This month we hit the road with surveys and sought information from influential leaders in the retail space. Our findings may shock or interest you, depending on your position in the retail experience. Do you think shopping centre’s will cease to exist in the future like Tobias Lütke does? Will you violently remove your mailbox in anticipation of a ‘parcel’ box? Please leave your comments below!

Who’s Who in the Retail Zoo?

There are a lot of ecommerce thought leaders out there. One of them is Brian Walker, formerly from Forrester Research who claims that small businesses need to start thinking in terms of omni-directional commerce, where there are many touch points between themselves and their customers and should plan to make contact over a variety of means. Mobiles, tablets, desktop computers, physical presence, you name it. Small businesses needs to consider that their customers are able to discover and interact with them over a variety of mediums. This is also confirmed by the founder of Shopify Tobias Lütke, where in an interview with Jason Calacanis they proposed that the future of retail involves mobiles, websites, accounting platforms and POS systems are all interconnected on single platforms. Tobias also claimed that the shopping centre is an outdated concept from the 1800’s, way back before the worlds distribution systems became so evolved. He believes shopping centres simply solved a distribution issue where it could physically display a product in front of a consumer so they could make a purchase. With the evolution of a global freight and same-day deliveries (3 hours in Sydney!) the very nature of retail shopping is changing.

What About the Local Small Business?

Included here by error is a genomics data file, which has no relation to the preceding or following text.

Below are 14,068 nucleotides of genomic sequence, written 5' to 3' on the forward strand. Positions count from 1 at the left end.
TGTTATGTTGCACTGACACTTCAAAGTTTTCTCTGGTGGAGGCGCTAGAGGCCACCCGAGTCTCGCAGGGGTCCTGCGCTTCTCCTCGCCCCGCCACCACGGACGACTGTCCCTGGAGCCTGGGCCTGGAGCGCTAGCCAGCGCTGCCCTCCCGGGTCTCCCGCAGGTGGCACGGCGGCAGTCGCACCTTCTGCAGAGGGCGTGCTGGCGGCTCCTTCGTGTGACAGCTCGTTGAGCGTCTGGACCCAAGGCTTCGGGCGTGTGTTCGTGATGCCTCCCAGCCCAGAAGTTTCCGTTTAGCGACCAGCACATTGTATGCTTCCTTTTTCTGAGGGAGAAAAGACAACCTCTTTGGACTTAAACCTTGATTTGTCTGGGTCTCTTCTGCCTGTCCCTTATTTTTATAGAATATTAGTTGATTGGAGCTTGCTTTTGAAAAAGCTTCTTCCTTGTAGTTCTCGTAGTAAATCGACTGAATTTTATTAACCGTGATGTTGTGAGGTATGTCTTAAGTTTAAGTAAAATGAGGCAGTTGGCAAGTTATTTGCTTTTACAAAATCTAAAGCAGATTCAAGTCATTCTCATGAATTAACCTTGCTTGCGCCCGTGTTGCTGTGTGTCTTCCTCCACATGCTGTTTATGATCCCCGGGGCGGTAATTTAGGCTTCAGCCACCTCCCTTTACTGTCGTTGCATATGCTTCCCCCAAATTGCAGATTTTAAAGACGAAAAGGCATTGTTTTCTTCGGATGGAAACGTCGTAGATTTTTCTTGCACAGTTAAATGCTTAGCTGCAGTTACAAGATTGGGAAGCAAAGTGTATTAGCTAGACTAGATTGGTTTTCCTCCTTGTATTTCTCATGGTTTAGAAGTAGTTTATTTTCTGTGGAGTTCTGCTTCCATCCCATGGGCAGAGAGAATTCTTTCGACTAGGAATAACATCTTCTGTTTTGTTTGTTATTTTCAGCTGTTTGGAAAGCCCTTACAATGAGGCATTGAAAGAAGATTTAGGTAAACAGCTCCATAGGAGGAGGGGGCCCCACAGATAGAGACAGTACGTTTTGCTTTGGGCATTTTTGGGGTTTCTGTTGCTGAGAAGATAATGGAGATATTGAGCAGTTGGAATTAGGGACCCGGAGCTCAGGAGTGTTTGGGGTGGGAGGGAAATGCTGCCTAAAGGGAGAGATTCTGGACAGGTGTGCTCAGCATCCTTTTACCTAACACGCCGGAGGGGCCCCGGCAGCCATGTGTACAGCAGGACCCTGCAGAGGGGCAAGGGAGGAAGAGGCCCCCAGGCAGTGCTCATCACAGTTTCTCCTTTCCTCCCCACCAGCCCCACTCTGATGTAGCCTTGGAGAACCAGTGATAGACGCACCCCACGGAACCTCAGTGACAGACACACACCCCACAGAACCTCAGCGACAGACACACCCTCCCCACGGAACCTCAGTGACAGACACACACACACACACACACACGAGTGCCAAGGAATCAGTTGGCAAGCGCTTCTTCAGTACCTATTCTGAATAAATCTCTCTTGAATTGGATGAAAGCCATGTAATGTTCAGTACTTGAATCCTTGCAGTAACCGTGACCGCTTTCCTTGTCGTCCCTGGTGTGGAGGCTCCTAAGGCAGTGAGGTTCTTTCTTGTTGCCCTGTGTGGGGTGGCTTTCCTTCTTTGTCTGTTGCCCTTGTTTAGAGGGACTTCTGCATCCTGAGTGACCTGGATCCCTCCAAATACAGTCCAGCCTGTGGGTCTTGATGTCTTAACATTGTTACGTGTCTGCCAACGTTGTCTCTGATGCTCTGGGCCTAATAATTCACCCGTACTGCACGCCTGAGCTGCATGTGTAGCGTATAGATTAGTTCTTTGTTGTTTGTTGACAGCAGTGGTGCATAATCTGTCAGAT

When we asked 200 people there thoughts on shopping locally we were surprised by the results.

  • 82.5% are proud of the community they live in
  • 81% consider themselves a local of their community
  • 76% would try to buy local most of the time
  • 13.5% ONLY buy local
  • 58% would buy local if it took extra effort
  • 40.5% would buy local if it cost more
  • 80.5% feel proud when buying locally
  • 90% agree that buying local would benefit their local community economy
  • 81.5% would promote #shoplocal to their friends

The main findings are that small businesses must remain competitively priced with online retailers, otherwise the majority of people would just shop online. The other key takeaway is that people feel proud of buying from their local small businesses and believe it strengthens the local economy. [pie_chart percent=”90″ barcolor=”#81d742″ trackcolor=”#f2f2f2″ line_width=”3″ size=”80%” font_size=”12″ bar_animate=”2000″ animation_delay=”0″ animate=”” ]90% agree that buying local would benefit their local community economy[/pie_chart]

Small Businesses Help Build Community Places

According to Nicholas Takacs from A Beautiful City, the story Paddy Troy Lane in Fremantle, Western Australia sheds light on why it’s so important that the walkability of our community is increased.
  • This makes us more competitive – because more track is accessed by more people thus, effectively, keeping them away from other districts.
  • It’s better for our community – because people access more places, resources and people.
  • It’s good for our economy – because inferior places become superior and can support more independent businesses.

The Answer

Beautiful retail experiences! 

We will be updating this post with our findings of what global thought leaders and our readers are proposing to be the future of commerce. More importantly, we will be highlighting the lessons learnt so small business owners can start taking the right actions now in preparation for this ever-changing space. Please comment below to be part of this ongoing dialogue. Thank you! Inside Tradr

Responses

Your email address will not be published. Required fields are marked *

+

  1. Trent

    You know your definition of local also matters, it might not be the shop around the corner.

    I’ll give you an example, I was buying some lights for my camper trailer recently. I had the option of buying from the US for a couple of dollars cheaper after the freight and a Brisbane based company. I decided to go for the Brisbane based company, because much like your survey respondents I am happy to pay a little bit more to a local company.

    To my surprise after the purchase I got a phone call from a very helpful lady who ran the online store. She explained that I had ordered the wrong connectors to go with my lights. She subsequently sent the ones that I actually needed.

    My point is this, if I hadn’t bought local and got local service, it would have cost me double the price that I actually did.

    Congrats to the Tradr team for breaking the mould and supporting local businesses.